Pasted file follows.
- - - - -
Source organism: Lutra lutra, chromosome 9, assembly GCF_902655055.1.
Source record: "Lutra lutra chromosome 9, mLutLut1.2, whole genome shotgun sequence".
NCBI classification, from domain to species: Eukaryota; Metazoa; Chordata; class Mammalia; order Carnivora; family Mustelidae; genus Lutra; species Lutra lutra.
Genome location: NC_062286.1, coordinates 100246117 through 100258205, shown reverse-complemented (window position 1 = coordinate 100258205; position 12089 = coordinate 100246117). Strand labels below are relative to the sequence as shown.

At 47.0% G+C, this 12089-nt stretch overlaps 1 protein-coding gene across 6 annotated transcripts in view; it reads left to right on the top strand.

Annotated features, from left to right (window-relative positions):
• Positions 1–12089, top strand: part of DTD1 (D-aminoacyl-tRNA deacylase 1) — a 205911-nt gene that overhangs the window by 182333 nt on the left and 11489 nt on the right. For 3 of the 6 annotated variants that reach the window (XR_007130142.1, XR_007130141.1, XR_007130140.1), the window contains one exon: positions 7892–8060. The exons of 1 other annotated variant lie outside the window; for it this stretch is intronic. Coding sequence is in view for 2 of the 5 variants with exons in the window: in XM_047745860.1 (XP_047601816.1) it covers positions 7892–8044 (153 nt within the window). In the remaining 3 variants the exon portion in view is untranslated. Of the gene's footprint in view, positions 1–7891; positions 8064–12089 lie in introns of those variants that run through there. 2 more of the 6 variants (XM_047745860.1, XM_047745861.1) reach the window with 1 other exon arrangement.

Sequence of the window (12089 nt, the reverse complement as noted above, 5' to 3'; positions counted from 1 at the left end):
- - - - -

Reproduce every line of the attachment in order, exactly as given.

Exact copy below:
Source organism: Lutra lutra, chromosome 9, assembly GCF_902655055.1.
Source record: "Lutra lutra chromosome 9, mLutLut1.2, whole genome shotgun sequence".
NCBI classification, from domain to species: Eukaryota; Metazoa; Chordata; class Mammalia; order Carnivora; family Mustelidae; genus Lutra; species Lutra lutra.
Genome location: NC_062286.1, coordinates 100246117 through 100258205, shown reverse-complemented (window position 1 = coordinate 100258205; position 12089 = coordinate 100246117). Strand labels below are relative to the sequence as shown.

At 47.0% G+C, this 12089-nt stretch overlaps 1 protein-coding gene across 6 annotated transcripts in view; it reads left to right on the top strand.

Annotated features, from left to right (window-relative positions):
• Positions 1–12089, top strand: part of DTD1 (D-aminoacyl-tRNA deacylase 1) — a 205911-nt gene that overhangs the window by 182333 nt on the left and 11489 nt on the right. For 3 of the 6 annotated variants that reach the window (XR_007130142.1, XR_007130141.1, XR_007130140.1), the window contains one exon: positions 7892–8060. The exons of 1 other annotated variant lie outside the window; for it this stretch is intronic. Coding sequence is in view for 2 of the 5 variants with exons in the window: in XM_047745860.1 (XP_047601816.1) it covers positions 7892–8044 (153 nt within the window). In the remaining 3 variants the exon portion in view is untranslated. Of the gene's footprint in view, positions 1–7891; positions 8064–12089 lie in introns of those variants that run through there. 2 more of the 6 variants (XM_047745860.1, XM_047745861.1) reach the window with 1 other exon arrangement.

Sequence of the window (12089 nt, the reverse complement as noted above, 5' to 3'; positions counted from 1 at the left end):